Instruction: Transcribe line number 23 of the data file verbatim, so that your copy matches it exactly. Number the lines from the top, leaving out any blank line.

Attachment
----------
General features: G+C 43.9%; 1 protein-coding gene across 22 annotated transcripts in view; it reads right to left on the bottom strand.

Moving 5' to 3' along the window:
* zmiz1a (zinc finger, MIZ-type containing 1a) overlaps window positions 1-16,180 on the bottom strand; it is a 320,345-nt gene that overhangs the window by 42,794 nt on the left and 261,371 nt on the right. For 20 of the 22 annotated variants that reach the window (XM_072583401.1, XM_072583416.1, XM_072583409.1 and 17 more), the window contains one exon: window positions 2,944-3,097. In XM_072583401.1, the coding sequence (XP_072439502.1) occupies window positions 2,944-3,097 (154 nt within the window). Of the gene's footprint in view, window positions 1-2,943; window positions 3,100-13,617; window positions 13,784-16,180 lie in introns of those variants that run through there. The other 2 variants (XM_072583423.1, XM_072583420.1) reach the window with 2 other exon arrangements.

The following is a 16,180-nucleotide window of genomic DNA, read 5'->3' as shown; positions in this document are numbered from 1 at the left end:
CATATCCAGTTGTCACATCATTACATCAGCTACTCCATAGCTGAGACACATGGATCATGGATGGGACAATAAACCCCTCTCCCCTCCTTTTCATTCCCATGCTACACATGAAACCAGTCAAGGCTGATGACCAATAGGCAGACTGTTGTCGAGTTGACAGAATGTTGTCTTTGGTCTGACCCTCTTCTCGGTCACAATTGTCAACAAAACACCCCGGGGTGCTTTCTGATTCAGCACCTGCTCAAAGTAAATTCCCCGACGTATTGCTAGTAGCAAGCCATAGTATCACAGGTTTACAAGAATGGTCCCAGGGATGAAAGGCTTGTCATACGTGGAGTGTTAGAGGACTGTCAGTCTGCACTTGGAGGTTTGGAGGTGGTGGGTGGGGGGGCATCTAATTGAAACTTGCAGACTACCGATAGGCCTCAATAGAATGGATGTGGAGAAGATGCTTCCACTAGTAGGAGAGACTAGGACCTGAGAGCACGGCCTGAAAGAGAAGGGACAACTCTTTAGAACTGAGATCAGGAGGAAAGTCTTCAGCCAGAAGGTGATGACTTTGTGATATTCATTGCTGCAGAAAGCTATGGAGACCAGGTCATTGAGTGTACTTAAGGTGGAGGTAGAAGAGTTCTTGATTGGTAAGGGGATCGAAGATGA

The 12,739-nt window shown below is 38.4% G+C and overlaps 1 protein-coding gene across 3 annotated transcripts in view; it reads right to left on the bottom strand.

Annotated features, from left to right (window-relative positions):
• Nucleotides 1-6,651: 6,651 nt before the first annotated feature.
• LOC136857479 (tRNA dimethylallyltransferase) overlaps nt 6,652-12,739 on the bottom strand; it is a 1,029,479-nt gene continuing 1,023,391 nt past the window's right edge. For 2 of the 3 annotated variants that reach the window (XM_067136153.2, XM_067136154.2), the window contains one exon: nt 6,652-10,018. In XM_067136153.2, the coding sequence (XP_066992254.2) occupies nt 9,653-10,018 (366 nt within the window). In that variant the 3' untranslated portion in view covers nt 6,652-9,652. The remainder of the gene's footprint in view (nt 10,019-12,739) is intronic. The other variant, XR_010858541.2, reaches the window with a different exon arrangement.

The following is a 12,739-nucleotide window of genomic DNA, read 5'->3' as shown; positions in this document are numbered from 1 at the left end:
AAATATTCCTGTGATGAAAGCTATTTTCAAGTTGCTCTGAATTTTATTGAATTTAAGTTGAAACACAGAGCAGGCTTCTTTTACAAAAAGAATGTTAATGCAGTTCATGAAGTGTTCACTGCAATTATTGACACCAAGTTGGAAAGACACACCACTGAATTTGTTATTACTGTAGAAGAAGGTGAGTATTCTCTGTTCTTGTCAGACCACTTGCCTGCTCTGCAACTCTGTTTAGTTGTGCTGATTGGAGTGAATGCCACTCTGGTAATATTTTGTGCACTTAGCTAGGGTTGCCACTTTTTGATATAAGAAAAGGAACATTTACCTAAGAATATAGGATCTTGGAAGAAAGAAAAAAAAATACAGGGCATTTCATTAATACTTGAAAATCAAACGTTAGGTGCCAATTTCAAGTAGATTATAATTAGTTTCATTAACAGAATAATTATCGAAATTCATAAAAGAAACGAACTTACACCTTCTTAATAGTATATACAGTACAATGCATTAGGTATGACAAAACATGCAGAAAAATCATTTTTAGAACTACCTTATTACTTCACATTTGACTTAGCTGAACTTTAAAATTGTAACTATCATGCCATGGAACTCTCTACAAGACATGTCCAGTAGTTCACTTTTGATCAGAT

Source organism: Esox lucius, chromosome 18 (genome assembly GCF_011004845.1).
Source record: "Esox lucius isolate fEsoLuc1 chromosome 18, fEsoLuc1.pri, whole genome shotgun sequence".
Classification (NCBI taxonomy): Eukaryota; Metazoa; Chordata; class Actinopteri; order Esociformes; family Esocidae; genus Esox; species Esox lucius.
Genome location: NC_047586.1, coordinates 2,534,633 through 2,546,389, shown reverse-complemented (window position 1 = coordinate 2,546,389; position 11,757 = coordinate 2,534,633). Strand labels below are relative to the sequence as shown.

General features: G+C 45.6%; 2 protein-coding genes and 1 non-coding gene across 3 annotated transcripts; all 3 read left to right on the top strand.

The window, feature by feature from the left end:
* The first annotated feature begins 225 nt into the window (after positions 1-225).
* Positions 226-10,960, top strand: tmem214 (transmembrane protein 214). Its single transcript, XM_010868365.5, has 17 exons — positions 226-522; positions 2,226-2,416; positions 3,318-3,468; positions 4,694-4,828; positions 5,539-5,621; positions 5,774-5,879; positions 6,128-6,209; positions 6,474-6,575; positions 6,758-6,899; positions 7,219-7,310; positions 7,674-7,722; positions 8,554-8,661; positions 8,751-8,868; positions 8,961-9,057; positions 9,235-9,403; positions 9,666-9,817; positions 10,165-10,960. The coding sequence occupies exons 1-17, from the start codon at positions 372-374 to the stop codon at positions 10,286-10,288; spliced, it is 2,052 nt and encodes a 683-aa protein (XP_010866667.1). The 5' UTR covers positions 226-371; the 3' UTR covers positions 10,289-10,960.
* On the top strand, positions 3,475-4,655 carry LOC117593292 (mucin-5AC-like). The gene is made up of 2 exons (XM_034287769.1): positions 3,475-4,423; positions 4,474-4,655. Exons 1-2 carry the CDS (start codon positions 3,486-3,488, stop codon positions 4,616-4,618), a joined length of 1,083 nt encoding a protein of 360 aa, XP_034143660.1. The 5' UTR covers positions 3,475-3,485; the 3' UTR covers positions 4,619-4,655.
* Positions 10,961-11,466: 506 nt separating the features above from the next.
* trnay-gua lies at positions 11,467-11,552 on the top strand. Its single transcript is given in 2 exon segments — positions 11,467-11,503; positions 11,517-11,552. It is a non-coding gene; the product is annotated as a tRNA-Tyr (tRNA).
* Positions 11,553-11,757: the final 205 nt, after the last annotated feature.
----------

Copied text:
* Positions 11,553-11,757: the final 205 nt, after the last annotated feature.